Cats that are pregnant require special nutrition during their pregnancy as well as additional care.
Cats can become pregnant for 58 to 70 days, though the average gestation period is 63 to 65 days.
A healthy, well-nourished queen will gain weight steadily over the course of the three trimesters of pregnancy.
This weight gain seems to serve as a form of energy reserve for upcoming lactation.
At the end of the pregnancy, obesity brought on by overeating increases the likelihood of difficult or protracted labor and adds stress to the kittens.
On the other hand, inadequate prenatal nutrition can lead to embryo loss, abnormal fetal development, spontaneous abortion or stillbirth, a small litter size, and kittens with low birth weights who do not thrive.
The queen must maintain her current weight and physical condition, so keep an eye on them and give her more food as needed.
During a feline’s pregnancy, a highly digestible, premium kitten/growth/development formulation is typically advised.
The diets that have succeeded in feeding tests for gestation/lactation or for all life stages are the best choices.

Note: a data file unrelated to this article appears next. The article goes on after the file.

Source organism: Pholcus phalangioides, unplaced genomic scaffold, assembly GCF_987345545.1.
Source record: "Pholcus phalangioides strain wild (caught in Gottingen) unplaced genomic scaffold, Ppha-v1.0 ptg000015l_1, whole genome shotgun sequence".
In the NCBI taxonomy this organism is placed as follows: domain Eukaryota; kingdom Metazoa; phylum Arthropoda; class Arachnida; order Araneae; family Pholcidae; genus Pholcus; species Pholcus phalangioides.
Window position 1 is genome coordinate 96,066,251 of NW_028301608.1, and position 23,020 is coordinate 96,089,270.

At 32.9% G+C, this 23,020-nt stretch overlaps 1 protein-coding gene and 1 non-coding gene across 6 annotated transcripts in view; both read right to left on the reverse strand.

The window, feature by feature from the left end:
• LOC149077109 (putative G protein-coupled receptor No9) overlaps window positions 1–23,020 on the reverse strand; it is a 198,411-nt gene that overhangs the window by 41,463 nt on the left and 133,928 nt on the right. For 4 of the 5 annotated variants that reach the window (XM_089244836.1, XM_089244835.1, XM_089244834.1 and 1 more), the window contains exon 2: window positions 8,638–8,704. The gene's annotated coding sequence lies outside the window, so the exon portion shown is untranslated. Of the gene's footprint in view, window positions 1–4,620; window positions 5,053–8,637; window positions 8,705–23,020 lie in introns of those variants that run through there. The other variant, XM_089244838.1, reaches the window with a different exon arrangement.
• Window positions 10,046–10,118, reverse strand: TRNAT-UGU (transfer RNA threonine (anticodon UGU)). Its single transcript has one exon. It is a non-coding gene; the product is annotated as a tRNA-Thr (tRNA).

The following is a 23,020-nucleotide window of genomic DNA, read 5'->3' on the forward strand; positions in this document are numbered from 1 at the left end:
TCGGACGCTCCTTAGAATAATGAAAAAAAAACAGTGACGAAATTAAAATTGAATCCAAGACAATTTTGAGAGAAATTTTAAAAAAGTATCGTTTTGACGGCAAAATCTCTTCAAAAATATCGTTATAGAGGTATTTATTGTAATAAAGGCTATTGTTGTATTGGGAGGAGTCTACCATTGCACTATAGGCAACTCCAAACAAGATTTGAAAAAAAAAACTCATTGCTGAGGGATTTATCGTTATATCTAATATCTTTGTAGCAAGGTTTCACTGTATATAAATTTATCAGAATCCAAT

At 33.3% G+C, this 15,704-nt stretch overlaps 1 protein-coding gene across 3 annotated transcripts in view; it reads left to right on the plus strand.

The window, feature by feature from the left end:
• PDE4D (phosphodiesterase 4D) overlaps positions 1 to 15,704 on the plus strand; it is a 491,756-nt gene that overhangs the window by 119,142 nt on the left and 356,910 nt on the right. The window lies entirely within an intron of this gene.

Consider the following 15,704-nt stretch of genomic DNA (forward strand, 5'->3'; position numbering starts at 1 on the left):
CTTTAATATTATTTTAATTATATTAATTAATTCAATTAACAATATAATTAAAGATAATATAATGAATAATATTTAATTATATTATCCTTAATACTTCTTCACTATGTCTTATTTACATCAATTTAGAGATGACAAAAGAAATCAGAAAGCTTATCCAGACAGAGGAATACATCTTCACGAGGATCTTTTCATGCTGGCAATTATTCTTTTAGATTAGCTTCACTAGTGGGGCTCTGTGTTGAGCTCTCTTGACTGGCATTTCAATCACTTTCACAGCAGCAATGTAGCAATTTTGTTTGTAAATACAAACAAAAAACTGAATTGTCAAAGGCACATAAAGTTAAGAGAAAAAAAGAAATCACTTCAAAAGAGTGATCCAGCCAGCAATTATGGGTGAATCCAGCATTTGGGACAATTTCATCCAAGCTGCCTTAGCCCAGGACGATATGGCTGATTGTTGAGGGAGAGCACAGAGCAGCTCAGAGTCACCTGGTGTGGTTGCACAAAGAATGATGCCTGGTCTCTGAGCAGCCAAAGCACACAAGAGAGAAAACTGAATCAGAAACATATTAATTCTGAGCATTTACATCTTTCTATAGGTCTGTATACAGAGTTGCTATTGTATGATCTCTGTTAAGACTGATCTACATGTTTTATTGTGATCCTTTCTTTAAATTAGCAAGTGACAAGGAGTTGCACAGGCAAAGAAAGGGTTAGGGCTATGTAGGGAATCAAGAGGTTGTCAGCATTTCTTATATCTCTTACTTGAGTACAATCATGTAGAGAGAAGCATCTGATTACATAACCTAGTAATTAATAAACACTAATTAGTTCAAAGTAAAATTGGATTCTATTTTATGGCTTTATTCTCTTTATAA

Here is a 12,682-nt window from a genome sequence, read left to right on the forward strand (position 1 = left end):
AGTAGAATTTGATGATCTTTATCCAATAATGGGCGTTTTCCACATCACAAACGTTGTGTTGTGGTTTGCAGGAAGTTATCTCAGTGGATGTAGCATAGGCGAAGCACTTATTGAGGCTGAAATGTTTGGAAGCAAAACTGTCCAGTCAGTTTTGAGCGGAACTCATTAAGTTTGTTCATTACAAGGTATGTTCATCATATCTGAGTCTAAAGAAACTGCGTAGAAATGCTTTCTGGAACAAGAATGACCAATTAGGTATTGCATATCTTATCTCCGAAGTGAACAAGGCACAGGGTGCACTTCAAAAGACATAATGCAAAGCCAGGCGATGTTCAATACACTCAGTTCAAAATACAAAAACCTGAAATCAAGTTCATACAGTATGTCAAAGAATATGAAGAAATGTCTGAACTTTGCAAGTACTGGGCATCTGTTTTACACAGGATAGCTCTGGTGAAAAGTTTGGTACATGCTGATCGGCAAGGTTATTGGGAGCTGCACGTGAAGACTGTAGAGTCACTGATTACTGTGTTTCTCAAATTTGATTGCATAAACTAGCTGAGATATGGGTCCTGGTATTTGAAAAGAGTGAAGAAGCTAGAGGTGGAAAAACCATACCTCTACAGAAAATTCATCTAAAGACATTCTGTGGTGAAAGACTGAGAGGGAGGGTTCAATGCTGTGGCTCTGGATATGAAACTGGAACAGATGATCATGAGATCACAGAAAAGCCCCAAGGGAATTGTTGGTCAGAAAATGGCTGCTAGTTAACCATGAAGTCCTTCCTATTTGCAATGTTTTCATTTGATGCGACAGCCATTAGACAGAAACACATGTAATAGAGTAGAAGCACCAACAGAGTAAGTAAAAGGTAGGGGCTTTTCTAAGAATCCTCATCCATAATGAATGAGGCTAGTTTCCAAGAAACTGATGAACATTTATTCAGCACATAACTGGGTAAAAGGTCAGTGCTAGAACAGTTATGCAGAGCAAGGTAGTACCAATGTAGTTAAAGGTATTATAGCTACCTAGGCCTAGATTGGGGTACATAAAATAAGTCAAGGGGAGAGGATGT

Multiple small meals may aid the queen in maintaining an adequate calorie and nutrient intake, particularly in the third trimester.
Before breeding and becoming pregnant, switching to kitten food might be a good idea to reduce any unnecessary stress related to this change.
It’s your responsibility to make sure your cat eats as nutrient-densely as possible while she is expecting.
Never, ever let her eat whatever she sees because that is unhealthful. Pregnant cats understandably need a lot of energy, just like young kittens do.
It’s crucial to give your cat a diet high in protein due to the increased demand for energy.